A dental restoration, often referred to as a dental filling, is a dental material used to artificially restore the function, integrity, and shape of missing tooth structure. This loss of tooth structure can occur due to factors such as tooth decay (caries) or external trauma. In some cases, tooth structure may be intentionally removed during tooth preparation to enhance the aesthetics or physical integrity of a planned restorative procedure. Dental restoration also encompasses the replacement of missing tooth structure through dental implants.
Dental restorations can be crafted from a variety of materials to suit individual needs and preferences.
There are two primary categories of dental restorations: direct restorations and indirect restorations. Additionally, dental restorations can be further classified based on their location within the mouth and their size.
Direct restorations are placed directly in the tooth at the treatment site. These restorations are typically created and applied in a single dental visit.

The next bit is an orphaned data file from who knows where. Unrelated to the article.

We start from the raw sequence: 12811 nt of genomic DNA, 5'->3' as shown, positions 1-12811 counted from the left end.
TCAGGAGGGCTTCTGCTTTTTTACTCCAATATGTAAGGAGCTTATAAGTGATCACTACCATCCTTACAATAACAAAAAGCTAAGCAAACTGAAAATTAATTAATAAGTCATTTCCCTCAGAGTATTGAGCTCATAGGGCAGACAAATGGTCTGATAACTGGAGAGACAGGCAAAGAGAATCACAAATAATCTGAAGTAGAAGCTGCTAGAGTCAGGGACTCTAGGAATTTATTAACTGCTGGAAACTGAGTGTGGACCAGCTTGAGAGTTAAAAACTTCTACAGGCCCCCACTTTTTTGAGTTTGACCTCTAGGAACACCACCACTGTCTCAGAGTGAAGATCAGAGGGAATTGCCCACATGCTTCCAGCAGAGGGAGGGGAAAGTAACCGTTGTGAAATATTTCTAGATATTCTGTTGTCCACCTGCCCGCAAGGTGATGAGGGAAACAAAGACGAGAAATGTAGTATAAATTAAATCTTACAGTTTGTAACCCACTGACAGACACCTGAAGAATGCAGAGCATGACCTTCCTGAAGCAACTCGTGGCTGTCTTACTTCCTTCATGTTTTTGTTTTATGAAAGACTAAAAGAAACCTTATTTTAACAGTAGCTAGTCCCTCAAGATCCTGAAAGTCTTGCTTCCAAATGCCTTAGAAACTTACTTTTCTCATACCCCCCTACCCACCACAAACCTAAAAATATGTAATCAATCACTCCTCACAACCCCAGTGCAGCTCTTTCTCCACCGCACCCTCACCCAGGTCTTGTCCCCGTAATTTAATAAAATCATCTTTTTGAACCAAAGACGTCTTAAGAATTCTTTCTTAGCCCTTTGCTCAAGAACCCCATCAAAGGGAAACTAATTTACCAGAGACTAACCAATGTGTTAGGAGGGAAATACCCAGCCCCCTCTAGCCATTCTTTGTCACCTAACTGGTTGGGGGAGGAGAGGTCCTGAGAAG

Indirect restorations are fabricated away from the tooth, often in a dental laboratory, before being placed in the patient's mouth. Common examples of indirect restorations include inlays, onlays, crowns, bridges, and veneers.
For most indirect restorations, a dental technician creates the restoration based on records and impressions provided by the dentist. After ensuring a proper fit and bite alignment, the restoration is usually permanently bonded to the tooth or teeth.
During the time that the indirect restoration is being prepared, a temporary or provisional restoration may be used to cover and protect the prepared tooth. This helps maintain the correct spacing and contact points within the mouth, provides insulation for the pulp (inner tissue of the tooth), and preserves the relationship of the gums and supporting structures around the tooth.
It's worth noting that removable dental prostheses, primarily dentures, are considered by some as a form of indirect dental restoration since they are designed to replace missing teeth. Various types of precision attachments, including magnets, clips, hooks, and implants, can be used to secure removable prosthetics to teeth. These attachments can also be seen as a type of dental restoration.